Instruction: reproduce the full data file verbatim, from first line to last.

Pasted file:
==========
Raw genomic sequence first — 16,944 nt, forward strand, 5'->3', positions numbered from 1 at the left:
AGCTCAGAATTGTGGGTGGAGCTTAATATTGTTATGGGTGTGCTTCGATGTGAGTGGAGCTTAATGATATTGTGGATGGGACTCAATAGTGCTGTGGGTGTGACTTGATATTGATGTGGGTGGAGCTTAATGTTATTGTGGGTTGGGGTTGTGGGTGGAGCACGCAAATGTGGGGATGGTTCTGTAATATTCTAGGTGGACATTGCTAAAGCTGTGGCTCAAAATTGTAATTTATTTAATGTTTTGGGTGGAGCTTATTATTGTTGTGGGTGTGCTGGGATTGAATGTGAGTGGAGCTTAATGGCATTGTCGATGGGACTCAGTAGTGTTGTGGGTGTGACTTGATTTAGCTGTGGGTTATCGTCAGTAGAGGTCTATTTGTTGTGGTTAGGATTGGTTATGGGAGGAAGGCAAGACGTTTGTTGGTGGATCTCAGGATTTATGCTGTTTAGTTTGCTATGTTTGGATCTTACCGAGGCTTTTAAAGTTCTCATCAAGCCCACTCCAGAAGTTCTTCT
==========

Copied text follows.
Raw genomic sequence first — 16,944 nt, forward strand, 5'->3', positions numbered from 1 at the left:
AGCTCAGAATTGTGGGTGGAGCTTAATATTGTTATGGGTGTGCTTCGATGTGAGTGGAGCTTAATGATATTGTGGATGGGACTCAATAGTGCTGTGGGTGTGACTTGATATTGATGTGGGTGGAGCTTAATGTTATTGTGGGTTGGGGTTGTGGGTGGAGCACGCAAATGTGGGGATGGTTCTGTAATATTCTAGGTGGACATTGCTAAAGCTGTGGCTCAAAATTGTAATTTATTTAATGTTTTGGGTGGAGCTTATTATTGTTGTGGGTGTGCTGGGATTGAATGTGAGTGGAGCTTAATGGCATTGTCGATGGGACTCAGTAGTGTTGTGGGTGTGACTTGATTTAGCTGTGGGTTATCGTCAGTAGAGGTCTATTTGTTGTGGTTAGGATTGGTTATGGGAGGAAGGCAAGACGTTTGTTGGTGGATCTCAGGATTTATGCTGTTTAGTTTGCTATGTTTGGATCTTACCGAGGCTTTTAAAGTTCTCATCAAGCCCACTCCAGAAGTTCTTCT